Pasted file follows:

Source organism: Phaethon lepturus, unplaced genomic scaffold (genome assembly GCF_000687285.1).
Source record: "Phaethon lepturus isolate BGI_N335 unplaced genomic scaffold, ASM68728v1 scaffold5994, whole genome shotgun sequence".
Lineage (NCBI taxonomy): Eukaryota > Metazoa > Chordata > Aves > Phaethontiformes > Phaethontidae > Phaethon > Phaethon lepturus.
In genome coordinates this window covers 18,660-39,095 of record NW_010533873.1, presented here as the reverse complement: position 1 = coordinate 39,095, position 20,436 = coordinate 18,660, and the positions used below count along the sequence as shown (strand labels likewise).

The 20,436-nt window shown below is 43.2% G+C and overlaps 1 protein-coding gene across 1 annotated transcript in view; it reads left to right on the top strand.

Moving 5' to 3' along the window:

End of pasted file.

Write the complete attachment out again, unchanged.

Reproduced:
Source organism: Phaethon lepturus, unplaced genomic scaffold (genome assembly GCF_000687285.1).
Source record: "Phaethon lepturus isolate BGI_N335 unplaced genomic scaffold, ASM68728v1 scaffold5994, whole genome shotgun sequence".
Lineage (NCBI taxonomy): Eukaryota > Metazoa > Chordata > Aves > Phaethontiformes > Phaethontidae > Phaethon > Phaethon lepturus.
In genome coordinates this window covers 18,660-39,095 of record NW_010533873.1, presented here as the reverse complement: position 1 = coordinate 39,095, position 20,436 = coordinate 18,660, and the positions used below count along the sequence as shown (strand labels likewise).

The 20,436-nt window shown below is 43.2% G+C and overlaps 1 protein-coding gene across 1 annotated transcript in view; it reads left to right on the top strand.

Moving 5' to 3' along the window: